Monday, 2 December 2013

Finding The Soft Side

In recent decades it has become apparent that the fossil record preserves a greater wealth of detail than first imagined. Creatures from the Burgess Shale can be found, in all their carbonaceous glory, complete with eyes, gills and guts. The Ediacara biota, entirely soft bodied organisms, still exist as delicate imprints on Australian sandstones, Newfoundlandian shales and Siberian mudstones; and we are in the final stages of extracting and sequencing the genomes of the woolly mammoth from exceptional specimens preserved within Arctic permafrost.

Of course the soft parts are almost entirely preserved as imprints or colourful smudges, where salts have replaced tissues. Apart from mammoth fossils, due to their incredibly young geological age and ice preservation, it seemed almost impossible that the molecules which made up the soft tissue could have been preserved. Yet in the late 1990s Dr Mary Schweitzer from Utah State University found the impossible: non-fossilised matter from the femur of a Tyrannosaurus specimen.

it was from this 68 million year old Tyrannosaurus rex femur that
Dr Mary Schweitzer extracted intact collagen proteins
Since then there has been an intense focus to find more organic matter locked inside fossils. Now Schweitzer believes she has found the mechanism which has allowed the delicate molecular building blocks of creatures long extinct to forge a passage to the present. The key, according to her research is the iron in blood.

Schweitzer and a team of researchers working on organic matter in fossils noticed that iron particles nearly always cropped up in their samples. 'Iron is necessary for survival, but it's also highly reactive and destructive in living tissues, which is why our bodies have proteins that transport iron molecules to where they are needed but protect us from unwanted reactions at the same time. When we die, that protective mechanism breaks down and the iron is turned loose on our tissues and that destructive process can act in much the same way formaldehyde does to preserve the tissues and proteins.'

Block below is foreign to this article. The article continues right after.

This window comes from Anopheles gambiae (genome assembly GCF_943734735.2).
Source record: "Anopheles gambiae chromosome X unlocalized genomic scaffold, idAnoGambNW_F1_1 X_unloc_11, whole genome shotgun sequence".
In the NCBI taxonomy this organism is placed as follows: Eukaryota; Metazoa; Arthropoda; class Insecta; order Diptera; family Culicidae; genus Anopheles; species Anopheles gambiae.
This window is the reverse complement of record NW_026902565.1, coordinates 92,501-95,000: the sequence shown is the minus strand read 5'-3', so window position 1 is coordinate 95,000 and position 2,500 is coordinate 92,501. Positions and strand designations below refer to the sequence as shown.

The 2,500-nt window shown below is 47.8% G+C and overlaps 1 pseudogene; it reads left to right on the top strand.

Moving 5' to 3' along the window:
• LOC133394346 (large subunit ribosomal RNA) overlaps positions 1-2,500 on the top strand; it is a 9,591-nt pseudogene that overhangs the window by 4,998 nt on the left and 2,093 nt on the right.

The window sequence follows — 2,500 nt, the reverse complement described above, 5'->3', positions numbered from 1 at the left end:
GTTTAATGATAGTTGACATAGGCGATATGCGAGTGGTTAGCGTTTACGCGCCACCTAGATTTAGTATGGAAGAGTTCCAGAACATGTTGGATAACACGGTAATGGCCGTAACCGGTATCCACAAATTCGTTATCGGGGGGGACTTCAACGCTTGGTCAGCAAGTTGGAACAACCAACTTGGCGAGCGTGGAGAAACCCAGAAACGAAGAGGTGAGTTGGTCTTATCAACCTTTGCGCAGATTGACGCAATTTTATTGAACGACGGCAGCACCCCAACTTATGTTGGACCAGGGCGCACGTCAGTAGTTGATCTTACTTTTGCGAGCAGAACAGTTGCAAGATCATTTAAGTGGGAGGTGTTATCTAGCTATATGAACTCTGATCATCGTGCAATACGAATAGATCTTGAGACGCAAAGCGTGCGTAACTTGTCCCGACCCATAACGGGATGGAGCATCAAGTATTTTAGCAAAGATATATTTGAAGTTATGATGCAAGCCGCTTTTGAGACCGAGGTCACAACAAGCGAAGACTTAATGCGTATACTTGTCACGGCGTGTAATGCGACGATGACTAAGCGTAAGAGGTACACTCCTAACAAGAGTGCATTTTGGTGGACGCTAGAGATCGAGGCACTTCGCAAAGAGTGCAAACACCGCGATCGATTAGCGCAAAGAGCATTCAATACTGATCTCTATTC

The purple structures are molecules of the iron-containing
pigment called haem. The overall image is of the protein
Birds and crocodiles, which are closely related to dinosaurs, have large nucleated red blood cells which gives them a greater concentration of the iron-containing protein haemoglobin. So it is possible that tissues from dinosaurs may survive for far longer than previously thought, due to the increased presence of the metal in the tissues in life and after death. In order to test this idea Schweitzer took blood vessels and cells from an ostrich bone.

Half were placed in water, the other in haemoglobin. The former degraded in less than a week, the latter have survived. What is more, the iron itself may be part of the reason why it took so long for palaeontologists to find soft organic matter in fossils. When Schweitzer and her team removed the iron from soft tissues from T. rex and Brachyolophosaurus specimens, they reacted much more strongly to protein-detecting antibodies, suggesting that the iron was somehow chemically masking their presence.

'We know that iron is always present in large quantities when we find well-preserved fossils, and we have found original vascular tissues within the bones of these animals, which would be a very hemoglobin-rich environment after they died,' Schweitzer said. 'We also know that iron hinders just about every technique we have to detect proteins. So iron looks like it may be both the mechanism for preservation and the reason why we've had problems finding and analyzing proteins that are preserved.'

Is it possible that the metals within this fossil may be masking
something altogether more organic?
It is possible that this theory could be applied to other types of fossils. Recently I reported on the reconstruction of a nervous system from a Cambrian arthropod using metal deposits in the body which followed the line of the original neurons. It may be that some organic particles could be extracted from such fossils, although unlikely, as the bones of vertebrates have the added effect of shielding the soft marrow within from decay and aiding its preservation.

Palaeontology has become wider- ranging in its techniques. Previously, fossils were all we had to work with. Now we can pick apart the remains of extinct organisms to reach to the very proteins which made them up. We have also begun to recognise the sheer power of the genome to look back in time through molecules. Palaeontology moves towards new platforms, whilst new discoveries are certain to arise and surprise us.